A long weekend at Flatdogs in Luangwa Valley
Updated: Aug 9
The power of the engines boosted us into the air and we were on our way to Mfuwe Airport the gateway to Luangwa Valley in Zambia. We were lucky enough to get a direct flight from Ndola Airport – a short one hour flight to the middle of the bush.
It was a first class experience on the 18-seater Proflight, as we were quickly whisked off the aircraft and reunited with our Flatdogs safari lodge guide and driver.
Flatdogs Camp in South Luangwa National Park
The sun was setting and we could see the orange light burning through the gaps in the trees as we made our way to the Flatdogs camp. Within 45 minutes, we were delivered directly to our chalet and given a safety and orientation briefing. It was important to remember that we should only walk to and from the bar/restaurant at night with a guard, because wild animals roam around the camp. All we had to do was shine a torch outside and a guard would escort us to the bar. The two-bedroom chalet felt more like a house as the four of us shared a kitchen and had two dining areas. Mum and I took the bedroom upstairs with the view of the Luangwa River – a highlight was drinking our morning coffee in two reclining chairs watching the monkeys and birds from the comfort of our room. My sister and her husband took the ground floor en-suite room.
Extensive Food Choices in Flatdogs Camp
The Flatdogs menu was extensive and impressive – we enjoyed halloumi and salad starters, chicken burgers and steak. The steak was juicy and perfectly cooked, and the pasta dishes were excellent. If you had the space, you could have ordered a chocolate brownie and ice cream. How they offer so much choice in the middle of the wilderness is astounding.
(For food lovers, visit our local Zambian food blog page)
After dinner drinks were served in a spacious open-air bar – a great selection of South African wines won’t disappoint. We managed to drink the bar dry of our favourite rose – although this says more about our wine-loving fellow travellers than the camp’s wine stocks!
Plans were devised for the following day, half of us went on the village tour, and the other half decided to go on the early morning game drive that leaves at 5:30am.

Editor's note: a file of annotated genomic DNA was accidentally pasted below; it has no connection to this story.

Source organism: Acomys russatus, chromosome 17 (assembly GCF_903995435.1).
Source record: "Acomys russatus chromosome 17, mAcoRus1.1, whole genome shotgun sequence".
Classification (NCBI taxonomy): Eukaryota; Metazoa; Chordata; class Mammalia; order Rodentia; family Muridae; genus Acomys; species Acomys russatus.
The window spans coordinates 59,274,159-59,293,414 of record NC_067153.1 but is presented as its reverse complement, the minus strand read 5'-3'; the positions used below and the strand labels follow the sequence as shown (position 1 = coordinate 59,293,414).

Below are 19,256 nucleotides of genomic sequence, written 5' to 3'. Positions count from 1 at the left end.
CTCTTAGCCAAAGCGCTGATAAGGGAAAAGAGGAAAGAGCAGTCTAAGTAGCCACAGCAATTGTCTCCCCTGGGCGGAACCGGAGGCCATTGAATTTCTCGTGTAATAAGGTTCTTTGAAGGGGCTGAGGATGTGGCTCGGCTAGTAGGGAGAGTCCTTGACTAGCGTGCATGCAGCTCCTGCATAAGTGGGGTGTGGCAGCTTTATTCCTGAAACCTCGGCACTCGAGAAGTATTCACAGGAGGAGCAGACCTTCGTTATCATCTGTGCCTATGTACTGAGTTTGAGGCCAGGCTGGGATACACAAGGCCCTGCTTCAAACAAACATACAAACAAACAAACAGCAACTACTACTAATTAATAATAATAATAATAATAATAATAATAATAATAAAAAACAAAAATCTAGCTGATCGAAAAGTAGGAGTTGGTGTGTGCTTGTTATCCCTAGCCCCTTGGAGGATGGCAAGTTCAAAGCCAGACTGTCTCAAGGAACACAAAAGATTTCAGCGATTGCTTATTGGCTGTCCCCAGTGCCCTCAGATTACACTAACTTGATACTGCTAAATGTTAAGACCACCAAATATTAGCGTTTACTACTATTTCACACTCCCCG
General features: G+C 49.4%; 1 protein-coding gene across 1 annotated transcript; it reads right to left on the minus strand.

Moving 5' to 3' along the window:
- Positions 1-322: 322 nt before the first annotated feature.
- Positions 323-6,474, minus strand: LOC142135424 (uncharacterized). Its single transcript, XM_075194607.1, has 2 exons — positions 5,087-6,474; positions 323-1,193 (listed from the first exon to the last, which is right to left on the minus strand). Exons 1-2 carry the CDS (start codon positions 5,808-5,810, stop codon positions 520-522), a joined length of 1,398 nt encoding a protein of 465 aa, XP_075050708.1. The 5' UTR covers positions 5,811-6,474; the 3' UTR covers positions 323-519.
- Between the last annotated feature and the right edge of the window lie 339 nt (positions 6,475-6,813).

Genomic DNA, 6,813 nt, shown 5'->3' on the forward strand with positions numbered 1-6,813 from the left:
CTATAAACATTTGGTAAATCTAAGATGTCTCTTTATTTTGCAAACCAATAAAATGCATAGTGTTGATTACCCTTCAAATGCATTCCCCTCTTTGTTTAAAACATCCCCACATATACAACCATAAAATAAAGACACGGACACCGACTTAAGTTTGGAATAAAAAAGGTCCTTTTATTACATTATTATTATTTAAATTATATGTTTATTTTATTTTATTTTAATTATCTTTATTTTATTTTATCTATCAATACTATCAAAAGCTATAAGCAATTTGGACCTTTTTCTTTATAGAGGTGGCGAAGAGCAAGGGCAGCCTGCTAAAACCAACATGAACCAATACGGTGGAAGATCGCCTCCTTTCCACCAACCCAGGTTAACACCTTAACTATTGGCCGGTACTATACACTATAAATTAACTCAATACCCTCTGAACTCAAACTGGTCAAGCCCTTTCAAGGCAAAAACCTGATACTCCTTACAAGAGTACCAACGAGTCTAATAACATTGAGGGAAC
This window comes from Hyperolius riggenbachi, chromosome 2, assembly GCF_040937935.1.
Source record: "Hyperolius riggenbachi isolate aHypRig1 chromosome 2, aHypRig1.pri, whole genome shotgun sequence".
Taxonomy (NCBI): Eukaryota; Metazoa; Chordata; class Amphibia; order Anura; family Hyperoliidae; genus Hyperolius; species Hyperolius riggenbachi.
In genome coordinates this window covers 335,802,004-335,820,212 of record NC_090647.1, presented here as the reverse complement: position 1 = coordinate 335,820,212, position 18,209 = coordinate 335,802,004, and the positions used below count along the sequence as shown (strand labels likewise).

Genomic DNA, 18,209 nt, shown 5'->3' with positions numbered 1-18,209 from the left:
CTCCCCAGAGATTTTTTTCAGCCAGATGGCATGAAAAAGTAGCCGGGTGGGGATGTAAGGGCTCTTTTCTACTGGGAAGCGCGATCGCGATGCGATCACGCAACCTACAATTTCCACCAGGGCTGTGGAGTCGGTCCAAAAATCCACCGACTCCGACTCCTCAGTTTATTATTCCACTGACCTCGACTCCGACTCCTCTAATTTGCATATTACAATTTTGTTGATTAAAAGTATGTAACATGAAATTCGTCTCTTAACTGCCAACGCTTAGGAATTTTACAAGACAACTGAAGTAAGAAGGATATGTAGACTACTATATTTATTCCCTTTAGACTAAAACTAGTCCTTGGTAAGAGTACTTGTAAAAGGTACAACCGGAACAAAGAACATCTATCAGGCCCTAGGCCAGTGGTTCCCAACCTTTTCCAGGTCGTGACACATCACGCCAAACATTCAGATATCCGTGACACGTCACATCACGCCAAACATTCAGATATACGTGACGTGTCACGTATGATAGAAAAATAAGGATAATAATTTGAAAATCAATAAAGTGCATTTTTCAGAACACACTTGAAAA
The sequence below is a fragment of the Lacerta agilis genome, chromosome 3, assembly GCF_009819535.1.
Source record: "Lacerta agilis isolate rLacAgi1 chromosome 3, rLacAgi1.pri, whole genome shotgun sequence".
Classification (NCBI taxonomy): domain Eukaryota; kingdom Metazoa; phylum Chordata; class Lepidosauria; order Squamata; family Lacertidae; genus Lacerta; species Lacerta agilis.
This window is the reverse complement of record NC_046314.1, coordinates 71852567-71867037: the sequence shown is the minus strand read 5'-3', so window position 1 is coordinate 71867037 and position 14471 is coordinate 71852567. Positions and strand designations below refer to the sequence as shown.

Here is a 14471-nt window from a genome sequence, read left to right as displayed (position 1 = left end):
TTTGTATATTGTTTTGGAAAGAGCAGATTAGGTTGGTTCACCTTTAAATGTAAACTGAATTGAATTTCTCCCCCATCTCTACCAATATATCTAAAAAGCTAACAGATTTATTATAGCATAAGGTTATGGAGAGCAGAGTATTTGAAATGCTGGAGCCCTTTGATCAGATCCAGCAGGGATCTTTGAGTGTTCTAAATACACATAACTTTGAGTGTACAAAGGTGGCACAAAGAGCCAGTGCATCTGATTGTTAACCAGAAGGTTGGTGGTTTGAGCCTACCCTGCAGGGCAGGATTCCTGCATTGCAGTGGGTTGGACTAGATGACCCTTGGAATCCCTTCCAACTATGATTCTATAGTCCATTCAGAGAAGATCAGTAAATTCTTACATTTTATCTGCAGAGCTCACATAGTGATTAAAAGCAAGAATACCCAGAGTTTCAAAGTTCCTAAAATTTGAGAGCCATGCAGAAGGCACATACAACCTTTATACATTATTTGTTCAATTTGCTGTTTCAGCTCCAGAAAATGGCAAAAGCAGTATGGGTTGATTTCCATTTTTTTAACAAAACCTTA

Chundu Village Tour – authentic village life experience
Flatdogs support Chundu Village, as part of their CSR activity and all donations help towards building wells and boreholes. The village was an hour away and we were greeted by the head of the village, Edmond Chundo and introduced to the group leaders. It was the warmest welcome ever with big smiles and excited children running around as they showed us how to cook the traditional nshima dish (maize meal) and we got a glimpse into one of their round huts with handmade beds. It was remarkably cool in the hut made out of mud with a thatched roof – it was a cool respite from the 32-degree heat.
After our tour, we were treated to a traditional dance with singing and drums – the joy and rhythm was enchanting and a real highlight of the trip. The energy and enthusiasm is infectious and before we knew it, we were dancing very badly with them.
Back on the road to Flatdogs camp we stopped to take a photo of two women at their well.
Project Luangwa: Support National Park Communities
Along the same road, we made time to visit Project Luangwa, this charitable organisation was set up by some of the major safari operators in the vicinity of the South Luangwa national park , to help off-set some of the challenges between wildlife and poor subsistence farmers, who can see their crops devastated overnight. The organisation also aims to help the local community in and around South Luangwa improve their economic prospects through developing schools; supporting girls and boys by encouraging both self-esteem and self-reliance; providing training facilities and helping to get more children into school through sponsorship.
Good Cause Shopping in South Luangwa
In true style, we managed to squeeze in some shopping for a good cause on the way back to camp. I bought some beautiful linen at Tribal Textiles – ethically handcrafted home décor that supports local wildlife conservation.
You can’t leave Luangwa Valley without stopping at Mulberry Mongoose. The Mulberry Mongoose workshop is not far away from Tribal Textiles – a fascinating experience as you can watch local craftswomen use snare wire recovered from poaching traps to create jewellery designs inspired by the African bush. Each jewellery purchase supports the courageous team and their families, and raises funds for local conservation efforts to protect the incredible Zambia's wildlife. A shop less ordinary indeed.
Spotted Wildlife in Luangwa Valley
And after a rather busy day, an indulgent late afternoon poolside session ensued, with a five star drinks service. I got acquainted with a screwdriver – a cocktail made up of vodka and orange juice - perfect in the heat.
Our friends in the other group excitedly told us about their early morning game drive. We thought they were making it up… as they regaled stories of seeing a leopard and her cup, lions, wild dog, giraffes and loads of other game.
An unforgettable wildlife safari
When we managed to get up early and go on an early morning game drive we saw some rare wildlife sightings. A suckling baby warthog with her mother and a baby Thornicroft giraffe with wobbly legs, our guide told us that the giraffe was only a few days old. The evening drive was magical but I won’t tell all since you have to come to Luangwa Valley and see it for yourself !
Sadly it was time to head home the trip was not long enough. I will be back!
Tanya Willliams, December 2021